Figure 3.8: existing introductory sign at Hishams Palace

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construction is different in the two languages. Furthermore, the signages mounting system is not comfortable for either viewing or reading. The orientation signage is used without any clear system. They are marked with either white arrows, or with feature names, on a black background. The signage has often been employed to function as feature signage, rather than orientation. This signage does not conform to the standards for effective interpretive signage as set out in Chapter 2, and this reflects the results of P.I.S.A project (integrated planning in the archaeological sites: it was one of EuorMediterranean cultural heritage projects, undertaken at eight countries in the Mediterranean region between 1998-2000. Hishams Palace was used, among other sites in Jericho, as a case study for this project) which suggested that the interpretative signage at Hishams Palace lacked the quality and quantity to be effective (Hamdan et al 2000, 80). Evaluation of visitors and stakeholders of Hishams Palace Following the discussion of Chapter 2, this section will include three components: profile of visitors to Hishams Palace analysis of the results of the visitor questionnaire analysis of the results of the stakeholder questionnaire
Figure 3.9: Orientation signage at Hishams Palace

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Profile of visitors to Hishams Palace According to results of P.I.S.A. project, in the period between 1996 and 1999 approximately 45,000 visitors annually visited Hishams Palace (Hamdan et al 2000, 77-78). Local people constituted the majority of visitors (see fig 3.10), indicating that the target audience of Hishams Palace interpretation should be local visitors.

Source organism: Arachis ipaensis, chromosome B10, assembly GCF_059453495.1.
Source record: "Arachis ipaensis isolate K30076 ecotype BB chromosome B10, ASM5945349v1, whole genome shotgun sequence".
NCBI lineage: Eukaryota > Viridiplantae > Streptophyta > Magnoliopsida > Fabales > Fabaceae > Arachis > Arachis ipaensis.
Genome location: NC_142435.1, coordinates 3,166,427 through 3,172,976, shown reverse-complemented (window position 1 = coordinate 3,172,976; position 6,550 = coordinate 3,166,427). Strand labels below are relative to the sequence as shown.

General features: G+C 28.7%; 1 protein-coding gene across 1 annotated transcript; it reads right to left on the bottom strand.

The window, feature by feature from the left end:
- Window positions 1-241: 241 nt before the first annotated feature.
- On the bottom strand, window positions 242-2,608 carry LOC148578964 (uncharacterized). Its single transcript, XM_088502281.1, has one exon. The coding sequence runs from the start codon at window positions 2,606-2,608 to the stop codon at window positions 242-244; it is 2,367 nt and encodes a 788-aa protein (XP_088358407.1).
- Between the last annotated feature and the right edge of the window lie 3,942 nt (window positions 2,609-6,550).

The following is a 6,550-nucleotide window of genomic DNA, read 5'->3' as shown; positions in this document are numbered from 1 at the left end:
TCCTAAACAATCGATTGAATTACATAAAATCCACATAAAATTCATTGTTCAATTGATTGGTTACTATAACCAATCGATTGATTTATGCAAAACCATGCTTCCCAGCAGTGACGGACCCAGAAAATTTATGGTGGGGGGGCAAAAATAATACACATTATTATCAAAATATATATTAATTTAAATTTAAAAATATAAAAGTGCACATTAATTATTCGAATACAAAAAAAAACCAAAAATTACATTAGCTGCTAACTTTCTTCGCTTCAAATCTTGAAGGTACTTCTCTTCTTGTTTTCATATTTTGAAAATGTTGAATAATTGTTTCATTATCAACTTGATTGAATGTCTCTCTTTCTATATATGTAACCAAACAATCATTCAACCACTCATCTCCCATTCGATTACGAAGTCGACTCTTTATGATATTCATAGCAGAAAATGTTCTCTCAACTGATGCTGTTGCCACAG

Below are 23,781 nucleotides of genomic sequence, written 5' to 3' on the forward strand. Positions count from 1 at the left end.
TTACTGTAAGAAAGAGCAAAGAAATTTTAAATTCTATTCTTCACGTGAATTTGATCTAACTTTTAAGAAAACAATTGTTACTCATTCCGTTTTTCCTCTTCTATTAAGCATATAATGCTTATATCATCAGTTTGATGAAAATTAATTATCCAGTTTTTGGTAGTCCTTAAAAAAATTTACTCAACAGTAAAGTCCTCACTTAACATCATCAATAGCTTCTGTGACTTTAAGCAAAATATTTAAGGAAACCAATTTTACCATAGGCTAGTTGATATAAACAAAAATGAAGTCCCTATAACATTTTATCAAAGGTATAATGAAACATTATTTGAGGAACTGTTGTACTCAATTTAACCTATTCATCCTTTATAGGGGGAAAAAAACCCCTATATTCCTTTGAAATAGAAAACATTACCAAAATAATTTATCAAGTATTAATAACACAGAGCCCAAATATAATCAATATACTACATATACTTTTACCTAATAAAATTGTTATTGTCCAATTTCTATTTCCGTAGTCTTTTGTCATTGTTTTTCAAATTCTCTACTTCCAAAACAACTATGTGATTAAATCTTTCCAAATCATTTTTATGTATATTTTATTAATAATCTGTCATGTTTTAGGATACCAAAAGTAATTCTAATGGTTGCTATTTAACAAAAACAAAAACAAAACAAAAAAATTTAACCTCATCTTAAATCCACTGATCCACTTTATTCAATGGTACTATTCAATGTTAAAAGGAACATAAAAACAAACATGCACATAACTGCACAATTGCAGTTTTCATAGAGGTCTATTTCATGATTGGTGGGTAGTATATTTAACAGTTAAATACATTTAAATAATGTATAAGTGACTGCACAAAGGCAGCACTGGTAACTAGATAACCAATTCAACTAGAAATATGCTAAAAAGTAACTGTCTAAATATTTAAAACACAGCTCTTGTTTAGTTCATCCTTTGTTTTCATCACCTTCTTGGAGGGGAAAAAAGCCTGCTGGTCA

35000 30000 25000 20000 15000 10000 5000 0 Ger Jap It Sp Ho Fr Other Pal USA UK

1996 1997 1998 1999

Pal: Palestinian USA: American Ger: German Fr: French It: Italian Sp: Spanish UK: British Ho: Holland Jap: Japan

Figure 3.10: Profile of visitors Hishams Palace (Adapted from Hamdan et al 2000, 77)

Results of visitor questionnaire analysis Visitors to the site completed 44 questionnaires during June 2003. Table 3.1 summarizes the results of these.
Questions While you were exploring the site, did you read its interpretive signage? Do you enjoy reading the signage? Do you find the signage easy to read? Do you like its colours? Do you feel that you easily established the main message(s) interpretive signage was trying to tell you? Do you think the signage was sufficiently interpretive? Do you think the signage was overloaded with information? Do you think its text includes too many technical terms? Do you think the signage was well designed? Do you think the signage was Lacked of sufficient illustrations? Do you think the number of existing signage sufficient to interpret the site? Responses Yes 40 (91%) 19 (43%) 36 (82%) 22 (50%) 36 (82%) 7 (16%) 10 (23%) 19 (43%) 12 (28%) 42 (95%) 6 (14%)

No 4 (9%) 25 (57%) 8 (18%) 22 (50%) 8 (18%) 37 (84%) 34 (77%) 25 (57%) 32 (72%) 2 (5%) 38 (86%)

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Questions How much time did you spend at Hishams Palace on this visit?

Are you Student? Is your age between 10-18, or more than 18?
Table 3.1: Results of the visitor questionnaire analysis

Responses 25 (57%) spent between 1-2 hours 19 (43%) spent less than 1 hour 33(75%) were students 15(25%) were not students 44 (100%) more than 18